Running head: PUNCTATION 1
Here are examples and analysis of the em dash, colon, and semicolon punctuation types.
Sample: ‘“And he said the new proposal would “help shift the nation’s electronic documentation away from overly long, form-driven, hard-to-read documents written primarily to satisfy billing requirements to what it was originally intended for – providing high- quality care to patients.”’
Source: This example of effective use of the em dash comes from a Healthcare IT News.comarticle about the U.S. federal government’s changes with interoperability.
Analysis: Using the em dash in this case, replaces the use of a colon to add attention to the end of the sentence. In this case, the reason to use the em dash is to emphasize that the new proposal discussed in the quote provides a higher quality healthcare to patients.
Rule: “The em dash can be used in place of a colon when you want to emphasize the conclusion of your sentence. The dash is less formal than the colon.” (The Punctuation Guide)
Sample: “A new reality also came to light in May: EHR interoperability gets all the attention but lacking information exchange also makes rev cycle work more difficult.”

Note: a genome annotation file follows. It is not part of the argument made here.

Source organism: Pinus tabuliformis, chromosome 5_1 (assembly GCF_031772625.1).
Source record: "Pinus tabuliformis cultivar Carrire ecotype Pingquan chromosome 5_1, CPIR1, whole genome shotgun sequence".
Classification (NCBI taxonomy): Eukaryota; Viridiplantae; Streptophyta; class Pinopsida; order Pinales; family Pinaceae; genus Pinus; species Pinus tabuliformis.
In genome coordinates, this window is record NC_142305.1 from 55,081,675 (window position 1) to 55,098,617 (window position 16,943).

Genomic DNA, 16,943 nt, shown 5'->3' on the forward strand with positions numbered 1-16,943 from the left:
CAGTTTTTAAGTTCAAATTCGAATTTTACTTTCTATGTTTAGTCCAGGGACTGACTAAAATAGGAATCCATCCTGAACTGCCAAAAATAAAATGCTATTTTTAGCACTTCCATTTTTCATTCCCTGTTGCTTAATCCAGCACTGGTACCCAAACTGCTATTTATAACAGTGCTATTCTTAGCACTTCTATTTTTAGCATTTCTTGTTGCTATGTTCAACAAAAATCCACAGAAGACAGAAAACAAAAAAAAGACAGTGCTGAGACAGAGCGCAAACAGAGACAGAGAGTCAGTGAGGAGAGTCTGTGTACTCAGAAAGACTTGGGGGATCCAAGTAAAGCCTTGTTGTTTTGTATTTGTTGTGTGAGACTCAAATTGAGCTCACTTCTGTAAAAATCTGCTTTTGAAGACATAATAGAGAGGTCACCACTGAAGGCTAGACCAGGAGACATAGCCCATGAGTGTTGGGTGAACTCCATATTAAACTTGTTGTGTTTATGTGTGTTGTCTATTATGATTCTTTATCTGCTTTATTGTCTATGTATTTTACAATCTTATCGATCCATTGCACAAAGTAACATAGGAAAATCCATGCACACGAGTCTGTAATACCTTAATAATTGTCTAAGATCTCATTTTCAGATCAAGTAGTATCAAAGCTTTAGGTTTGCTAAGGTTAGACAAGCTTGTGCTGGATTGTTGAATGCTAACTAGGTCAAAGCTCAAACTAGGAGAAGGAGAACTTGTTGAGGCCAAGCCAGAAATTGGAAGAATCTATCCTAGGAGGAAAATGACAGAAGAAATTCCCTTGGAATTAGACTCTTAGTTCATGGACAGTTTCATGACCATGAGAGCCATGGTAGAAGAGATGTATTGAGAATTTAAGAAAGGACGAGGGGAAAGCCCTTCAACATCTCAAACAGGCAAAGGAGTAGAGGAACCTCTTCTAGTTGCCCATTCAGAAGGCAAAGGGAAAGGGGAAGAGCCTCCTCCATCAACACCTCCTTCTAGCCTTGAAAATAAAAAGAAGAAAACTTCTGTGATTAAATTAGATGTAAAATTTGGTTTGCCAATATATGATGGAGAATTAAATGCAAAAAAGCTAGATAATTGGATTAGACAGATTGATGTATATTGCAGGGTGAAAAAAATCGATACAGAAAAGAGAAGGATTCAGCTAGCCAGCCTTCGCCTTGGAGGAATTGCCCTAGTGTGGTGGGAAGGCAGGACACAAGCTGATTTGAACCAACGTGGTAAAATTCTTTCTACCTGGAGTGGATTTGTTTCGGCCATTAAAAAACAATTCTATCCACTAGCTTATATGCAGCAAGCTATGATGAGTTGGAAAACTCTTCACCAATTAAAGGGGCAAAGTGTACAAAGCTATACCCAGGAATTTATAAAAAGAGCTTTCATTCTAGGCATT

Source: This example of effective use of the colon comes from a Healthcare IT News.com article about interoperability initiatives in the healthcare IT industry.
Analysis: The colon is used to emphasize what was realized in May regarding Electronic Health Record interoperability getting all of the attention, while the lack of information sharing in revenue cycle management adds to the difficulty of that area.
Rule: “The colon can be used to emphasize a phrase or single word at the end of a sentence. An em dash can be used for the same purpose. In the second example below, an em dash is more common than a colon, through the use of a colon is nevertheless correct.” (The Punctuation Guide)
Sample: “For example, as of Jan. 31, 2018, for the diabetic A1c test, 5,120 external completions out of 42,619 total completions were pulled into UNC’s EHR; that’s 12 percent of completions due to external data.”
Source: This example of the effective use of a semicolon came from a Healthcare IT News.comarticle about a healthcare facility using data to create a better, more comprehensive view of the patient data.
Analysis: In this case, a semicolon combines what could have been two separate sentences into one single sentence. By using a semicolon, I feel that this improves the readability of the sentence by keeping the same topic within the same sentence, vs. separating similar thoughts into separate sentences.
Rule: “Most commonly, the semicolon is used between two independent clauses (i.e., clauses that could stand alone as separate sentences) when a coordinating conjunction (for, and, nor, but, or, yet, so) is omitted.” (The Punctuation Guide)